Working in the technology sector can take a toll on your physical and emotional well-being. First of all, it is the many hours we spend daily, sitting in front of the computer. After a while, you start to feel rusty, back pains, wrist pain and many others. Besides that, it is the mental toll due to the immense amount of information out there. Also, because of the tools that get released so often.
We want to avoid that and make working in tech easier and more enjoyable. Thus, the purpose of this article is to show you how to do that.
Many people try to learn and memorise everything. It is prominent in beginners, especially. However, the truth is you are never going to be able to know everything. There is not a single person that knows everything, and you are not going to be the first one.
Google, Stackoverflow, GitHub, and similar platforms are there for a reason. A more important ability than knowing everything is knowing how to use these platforms. Every senior I came across had the powerful ability to know what to search, and where. On the other hand, I have never seen anybody admitting they know everything.
Therefore, if it is one thing I can advise you is to stop trying to learn and memorise everything. Learn how to make use of the resource available to you.
Run your race
Due to social media, it is easy to fall into the trap of comparing ourselves to other people. There is the illusion that everyone is better than you because you only look at the highlight reel of someone else. You do not see the struggles they have been through because nobody shows that on social media.
Everyone is struggling. It is just that you do not see it, and you only see the results. Therefore, the morale is to stop comparing to someone else's highlight reels. It is perfectly acceptable to look up to other developers and get inspired, but do not compare. Comparison is the thief of joy, and it is also unrealistic.
Understand that there are always people better than you. But on the flip side, some less experienced developers look up to you too.
Working when not working
Not switching your brain off after finishing work is the most significant energy drain. Many people are always-on. That means replying to emails after working, overworking, thinking about work, and so on. They never have peace of mind, and they never enjoy the present. Their mind is always at work.
What I am trying to learn, and what you might want to learn too, is to switch off from work. Life is more than work. Learn to rest, and enjoy other things also. I am learning, as well.
Master of everything
Do not try to become a master of everything. I know, it feels like every month, ten new shiny tools and framework are released. But you cannot learn them all. Let alone master them. Just because new tools and frameworks are released, it does not mean you have to know them.
Pick several technologies you want to learn and stick with them regardless of what is being released. It is so easy to jump around and lose focus. By jumping from tool to tool, you will always be a novice.
But that does not mean you need to ignore newer technologies. For example, you should not overlook React or Vue and stick with jQuery. What it means is that if you know React, it does not mean you have to jump on Vue or vice-versa.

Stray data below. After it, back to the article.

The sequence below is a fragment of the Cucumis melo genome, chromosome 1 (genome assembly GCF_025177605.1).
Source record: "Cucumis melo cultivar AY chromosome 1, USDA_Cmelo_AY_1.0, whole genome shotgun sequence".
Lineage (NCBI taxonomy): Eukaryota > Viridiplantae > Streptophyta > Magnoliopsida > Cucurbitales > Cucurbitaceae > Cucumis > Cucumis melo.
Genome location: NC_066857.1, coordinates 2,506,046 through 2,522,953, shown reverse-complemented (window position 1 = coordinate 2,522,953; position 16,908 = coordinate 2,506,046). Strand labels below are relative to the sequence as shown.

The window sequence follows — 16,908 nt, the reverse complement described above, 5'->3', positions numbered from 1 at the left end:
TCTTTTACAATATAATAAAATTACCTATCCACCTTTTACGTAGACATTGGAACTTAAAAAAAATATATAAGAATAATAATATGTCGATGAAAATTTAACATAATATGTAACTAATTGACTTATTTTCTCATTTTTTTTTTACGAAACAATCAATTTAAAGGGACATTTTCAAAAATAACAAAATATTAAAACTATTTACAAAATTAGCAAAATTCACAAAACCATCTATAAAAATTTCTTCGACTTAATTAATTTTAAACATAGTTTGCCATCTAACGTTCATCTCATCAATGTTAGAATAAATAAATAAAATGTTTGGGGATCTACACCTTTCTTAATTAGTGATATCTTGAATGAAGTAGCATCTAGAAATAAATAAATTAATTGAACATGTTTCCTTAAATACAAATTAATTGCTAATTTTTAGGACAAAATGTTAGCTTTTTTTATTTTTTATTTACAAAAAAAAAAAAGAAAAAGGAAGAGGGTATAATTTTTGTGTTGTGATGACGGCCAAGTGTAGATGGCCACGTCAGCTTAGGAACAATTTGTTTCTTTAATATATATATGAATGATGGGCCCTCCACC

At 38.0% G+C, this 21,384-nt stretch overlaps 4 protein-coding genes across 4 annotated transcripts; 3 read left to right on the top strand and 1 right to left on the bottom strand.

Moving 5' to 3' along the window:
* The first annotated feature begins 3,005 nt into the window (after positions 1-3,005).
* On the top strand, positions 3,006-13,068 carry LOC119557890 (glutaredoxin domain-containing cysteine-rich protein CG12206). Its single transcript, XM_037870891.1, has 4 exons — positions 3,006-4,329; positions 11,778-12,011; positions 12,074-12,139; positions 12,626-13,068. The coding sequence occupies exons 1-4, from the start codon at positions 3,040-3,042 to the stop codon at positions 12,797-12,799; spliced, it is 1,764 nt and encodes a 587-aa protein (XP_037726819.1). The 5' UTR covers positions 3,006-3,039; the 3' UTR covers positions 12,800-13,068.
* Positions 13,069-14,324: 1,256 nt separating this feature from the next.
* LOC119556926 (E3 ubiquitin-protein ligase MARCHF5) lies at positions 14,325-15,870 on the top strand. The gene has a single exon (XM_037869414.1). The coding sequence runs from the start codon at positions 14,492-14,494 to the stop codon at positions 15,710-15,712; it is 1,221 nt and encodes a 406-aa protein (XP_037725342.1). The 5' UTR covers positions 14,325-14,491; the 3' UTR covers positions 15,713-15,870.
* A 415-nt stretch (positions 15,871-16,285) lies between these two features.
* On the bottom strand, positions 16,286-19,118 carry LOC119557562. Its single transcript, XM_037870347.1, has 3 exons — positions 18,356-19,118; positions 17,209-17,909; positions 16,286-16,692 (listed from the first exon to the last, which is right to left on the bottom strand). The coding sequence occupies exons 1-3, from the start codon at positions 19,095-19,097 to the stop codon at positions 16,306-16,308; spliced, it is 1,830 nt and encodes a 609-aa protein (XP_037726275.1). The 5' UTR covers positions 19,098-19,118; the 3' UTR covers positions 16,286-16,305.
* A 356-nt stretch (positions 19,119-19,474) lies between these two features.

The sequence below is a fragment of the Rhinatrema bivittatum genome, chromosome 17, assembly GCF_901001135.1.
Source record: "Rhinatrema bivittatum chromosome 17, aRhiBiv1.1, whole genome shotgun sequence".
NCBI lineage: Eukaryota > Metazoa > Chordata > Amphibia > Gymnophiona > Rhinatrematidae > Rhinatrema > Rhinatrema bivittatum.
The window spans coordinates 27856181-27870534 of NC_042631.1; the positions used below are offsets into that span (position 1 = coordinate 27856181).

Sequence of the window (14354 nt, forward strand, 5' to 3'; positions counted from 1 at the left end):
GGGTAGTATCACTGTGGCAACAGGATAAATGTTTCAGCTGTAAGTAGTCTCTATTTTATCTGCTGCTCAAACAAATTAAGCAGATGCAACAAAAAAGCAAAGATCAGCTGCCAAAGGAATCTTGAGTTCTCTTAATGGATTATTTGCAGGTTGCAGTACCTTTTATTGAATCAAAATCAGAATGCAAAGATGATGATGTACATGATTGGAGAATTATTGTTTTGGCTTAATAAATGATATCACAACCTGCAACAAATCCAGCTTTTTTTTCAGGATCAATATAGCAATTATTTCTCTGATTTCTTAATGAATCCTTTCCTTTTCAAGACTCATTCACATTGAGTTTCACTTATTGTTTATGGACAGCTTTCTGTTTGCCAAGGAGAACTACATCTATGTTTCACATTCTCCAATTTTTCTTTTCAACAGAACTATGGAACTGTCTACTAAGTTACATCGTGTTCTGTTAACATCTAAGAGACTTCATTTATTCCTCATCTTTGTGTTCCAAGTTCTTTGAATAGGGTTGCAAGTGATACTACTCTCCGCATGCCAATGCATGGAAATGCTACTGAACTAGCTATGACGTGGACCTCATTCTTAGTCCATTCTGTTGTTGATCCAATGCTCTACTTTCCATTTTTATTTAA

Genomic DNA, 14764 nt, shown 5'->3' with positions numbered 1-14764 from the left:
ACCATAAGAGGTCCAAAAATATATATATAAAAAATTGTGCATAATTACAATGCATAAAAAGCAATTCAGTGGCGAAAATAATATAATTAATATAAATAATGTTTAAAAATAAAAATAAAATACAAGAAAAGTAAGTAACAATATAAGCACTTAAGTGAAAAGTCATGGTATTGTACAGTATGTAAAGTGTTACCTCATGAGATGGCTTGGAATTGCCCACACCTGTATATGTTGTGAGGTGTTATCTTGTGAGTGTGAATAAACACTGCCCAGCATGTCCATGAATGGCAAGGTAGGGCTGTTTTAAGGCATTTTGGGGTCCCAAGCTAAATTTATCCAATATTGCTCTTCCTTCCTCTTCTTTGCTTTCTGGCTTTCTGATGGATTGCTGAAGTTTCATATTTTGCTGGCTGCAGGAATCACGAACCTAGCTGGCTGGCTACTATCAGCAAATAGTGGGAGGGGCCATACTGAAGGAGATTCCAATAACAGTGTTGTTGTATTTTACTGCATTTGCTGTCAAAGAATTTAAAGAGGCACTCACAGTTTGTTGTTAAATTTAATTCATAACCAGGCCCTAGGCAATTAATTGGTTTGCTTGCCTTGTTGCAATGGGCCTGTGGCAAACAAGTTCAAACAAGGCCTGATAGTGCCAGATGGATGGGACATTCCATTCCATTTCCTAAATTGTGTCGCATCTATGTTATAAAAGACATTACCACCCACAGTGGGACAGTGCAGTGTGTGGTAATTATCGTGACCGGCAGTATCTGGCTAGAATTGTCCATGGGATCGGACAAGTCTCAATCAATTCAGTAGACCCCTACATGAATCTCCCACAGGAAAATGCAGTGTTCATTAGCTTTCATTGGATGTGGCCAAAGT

For instance, pick a stack and stick with it. Do you want to learn the MERN stack? Stick with it regardless of what is released every day. It is better to be good at a handful of technologies than average at 100 technologies.
We are all imposters
There is a picture that drives the point home in the best way. As the image below shows, we all have it. Some people struggle with it less, and some struggle more.
The impostor syndrome is a developer's best friend when appropriately managed. I also believe that the impostor syndrome is more prominent in software development due to the large volume of knowledge you need to possess, and the constant changing of tools and programming languages. The programming language and tools you are using today might become obsolete in a while. That means "starting from the zero" (an exaggeration to emphasise the point) again. It is a very dynamic environment where you have to learn continuously.
However, you can use the imposter syndrome as a motivation to become better, instead of letting it defeat you. Perhaps, you could have a look at the article I recently wrote about the imposter syndrome.
Step by step
Take things step by step. Break big tasks into smaller tasks. Do not set out to build the next big application straightaway. Instead, try to create a simple server, create routes, and so on. In no time, you will have an application up and running.
Completing these smaller tasks over time, you will be surprised to find out that you actually did a lot. Besides that, achieving smaller tasks do not seem like a huge mountain to climb and builds your confidence. You are more motivated to do your work.
Always try to break tasks into smaller pieces. You save time, build confidence and achieve things easier.
- Do not try to learn and memorize everything.
- Run your race, and focus on yourself.
- Learn to switch your mind off. Stop working when not working.
- Everyone struggles with the imposter syndrome, more or less.
- Break tasks into smaller tasks.
- Take things step by step.